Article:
- Disposable income per person is now 4.4% higher in real terms than it was in 2010, while income inequality is lower than in 2010 and is close to its lowest level since the mid-1980s.
- Inflation is set to fall over the next twelve months. Real wages will increase significantly as they outstrip
Spring Statement 2018: Consultations and proposals announced
- Corporation tax and the digital economy – an update on the challenges posed by the digital economy for the international corporate tax framework, and a proposed approach for addressing those challenges.
- Why we are doing this: We welcome and embrace the benefits brought about through the digital economy. But we must make sure that our tax system is fit for the future as the digital economy grows. That’s why the position paper today looks at what types of businesses are mostly affected, and what works in the longer term. While doing this, we will ensure that we will protect and support Britain’s thriving start up tech sector.
- Business Rates Revaluation – to enable businesses to benefit from more accurate bills, the Spring Statement announces that the next revaluation will be brought forward a year to 2021.
- Why we are doing this: At the Autumn Budget 2012, we announced an increase in the frequency of revaluations from every 5 years to every 3 years after the next property revaluation. This move will ensure that bills more accurately reflect properties current rental value and relative change in rents, and has been welcomed by the Federation of Small Businesses and the British Retail Consortium.
- VAT threshold – looking for more evidence on how the current threshold affects business.
- Why we are doing this: At the last Budget, the Chancellor froze the VAT threshold for two years from April 2018. As he said in November, he is not minded to reduce it. However, we know setting the VAT threshold at the wrong level may dis-incentivise small businesses from growing. So we will look at whether the threshold design could be changed to drive small business growth.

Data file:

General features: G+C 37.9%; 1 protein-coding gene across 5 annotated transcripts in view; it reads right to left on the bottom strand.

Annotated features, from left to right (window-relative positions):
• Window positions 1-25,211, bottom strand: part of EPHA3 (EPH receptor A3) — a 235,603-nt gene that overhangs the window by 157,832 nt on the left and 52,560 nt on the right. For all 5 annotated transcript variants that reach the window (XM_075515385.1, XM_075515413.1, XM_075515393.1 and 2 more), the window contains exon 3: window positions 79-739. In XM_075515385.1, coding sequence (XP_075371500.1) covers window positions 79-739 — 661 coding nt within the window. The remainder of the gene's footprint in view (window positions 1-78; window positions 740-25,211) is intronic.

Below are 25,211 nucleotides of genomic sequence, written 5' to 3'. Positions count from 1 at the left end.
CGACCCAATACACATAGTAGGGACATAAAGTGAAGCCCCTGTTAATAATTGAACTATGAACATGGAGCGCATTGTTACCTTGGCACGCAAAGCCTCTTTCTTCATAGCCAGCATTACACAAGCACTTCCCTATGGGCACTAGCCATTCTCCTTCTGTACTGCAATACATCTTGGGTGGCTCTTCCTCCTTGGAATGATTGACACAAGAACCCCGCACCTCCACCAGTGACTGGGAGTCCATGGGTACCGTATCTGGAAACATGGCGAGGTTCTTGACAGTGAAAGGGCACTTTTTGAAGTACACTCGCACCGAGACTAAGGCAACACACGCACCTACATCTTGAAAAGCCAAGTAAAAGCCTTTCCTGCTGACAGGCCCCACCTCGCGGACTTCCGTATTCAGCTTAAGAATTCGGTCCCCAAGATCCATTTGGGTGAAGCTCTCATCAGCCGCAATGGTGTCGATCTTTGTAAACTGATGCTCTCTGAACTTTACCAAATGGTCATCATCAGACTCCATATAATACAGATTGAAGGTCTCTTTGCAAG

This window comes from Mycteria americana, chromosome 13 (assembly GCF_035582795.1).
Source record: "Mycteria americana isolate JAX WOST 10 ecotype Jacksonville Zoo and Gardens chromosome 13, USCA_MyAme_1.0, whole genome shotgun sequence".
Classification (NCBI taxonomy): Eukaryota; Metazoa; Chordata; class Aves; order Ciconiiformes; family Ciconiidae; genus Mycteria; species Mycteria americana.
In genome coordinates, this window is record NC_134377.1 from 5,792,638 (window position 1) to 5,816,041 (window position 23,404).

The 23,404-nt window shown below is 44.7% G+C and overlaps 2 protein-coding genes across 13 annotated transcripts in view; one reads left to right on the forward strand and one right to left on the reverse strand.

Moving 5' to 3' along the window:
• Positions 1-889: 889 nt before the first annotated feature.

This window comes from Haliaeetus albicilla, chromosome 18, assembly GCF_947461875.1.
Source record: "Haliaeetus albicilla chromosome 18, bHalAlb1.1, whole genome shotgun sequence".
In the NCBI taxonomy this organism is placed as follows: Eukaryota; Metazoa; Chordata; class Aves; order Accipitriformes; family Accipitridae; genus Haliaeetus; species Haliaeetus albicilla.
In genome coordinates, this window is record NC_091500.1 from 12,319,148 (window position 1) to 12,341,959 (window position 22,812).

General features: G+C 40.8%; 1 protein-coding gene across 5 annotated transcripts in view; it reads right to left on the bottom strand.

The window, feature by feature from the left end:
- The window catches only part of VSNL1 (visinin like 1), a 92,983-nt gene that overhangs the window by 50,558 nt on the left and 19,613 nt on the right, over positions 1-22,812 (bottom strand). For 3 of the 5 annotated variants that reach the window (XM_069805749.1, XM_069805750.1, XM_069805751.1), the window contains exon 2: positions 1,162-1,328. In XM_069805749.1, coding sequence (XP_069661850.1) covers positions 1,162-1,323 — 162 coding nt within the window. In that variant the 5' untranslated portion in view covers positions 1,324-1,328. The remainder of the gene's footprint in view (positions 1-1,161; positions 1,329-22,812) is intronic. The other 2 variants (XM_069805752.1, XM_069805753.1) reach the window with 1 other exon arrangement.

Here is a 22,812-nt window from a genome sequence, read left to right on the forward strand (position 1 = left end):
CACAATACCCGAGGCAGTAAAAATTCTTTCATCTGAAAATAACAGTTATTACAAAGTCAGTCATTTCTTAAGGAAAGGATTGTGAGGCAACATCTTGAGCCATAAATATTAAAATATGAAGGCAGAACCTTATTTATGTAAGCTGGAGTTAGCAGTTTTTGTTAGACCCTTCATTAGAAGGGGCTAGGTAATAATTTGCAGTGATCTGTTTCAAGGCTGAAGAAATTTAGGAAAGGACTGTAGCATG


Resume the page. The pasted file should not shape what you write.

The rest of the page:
- Cash and digital payments in the new economy – the Spring Statement calls for evidence on whether we can do more to support digital payments.
- Why we are doing this: This will explore how we can further support digital payments, ensure the ability to pay by cash is available for those who need it, and crack down on the minority who use cash to evade tax and launder money.
- Single use plastics – a call for evidence on how the tax system, including charges, can reduce single use plastics waste.
- Why we are doing this: Plastics don’t decompose and can last centuries in landfill, littering the streets or polluting the oceans. The UK produces 2.26 million tonnes of plastic packaging waste a year, but only a third is recycled – compared to half in Germany. Although we’ve made big strides, reducing usage of plastic carrier bags by 80 per cent through the carrier bag charge, we want to lead the way in tackling this global problem.
- Red Diesel for Non-Agricultural Users – look at whether red diesel, for non-road use, discourages the use of cleaner alternatives.
- Why we are doing this: Red diesel is a long-standing relief for all non-road uses of diesel fuel, such as airport operations, off-grid heating and agriculture. Red diesel benefits from a reduced duty of 11.14 pence per litre, compared to the main duty of 57.59 pence per litre. Advances in modern technology and concerns over these harmful emissions make it appropriate to review the relief.
- Van Vehicle Excise Duty - to encourage van drivers to choose cleaner vehicles the government will consult on reforming Vehicle Excise Duty (VED) for vans.
- Why we are doing this: The reform proposed in the consultation is designed to support the transition to zero and ultra low-emission vehicles. The consultation will look at reducing VED rates for the cleanest vans through creating a graduated first year rate for vans, as is already in place for cars. The proposals would mean most van purchasers paying less tax in the first year as a result of the change compared to if they kept their current van, particularly if they switch to a ULEV. This measure is not designed to penalise drivers. When the document is published it will outline a number of options – the most costly option for existing van drivers would add around £5 a year to their annual VED bill, to help fund relief for greener vehicles.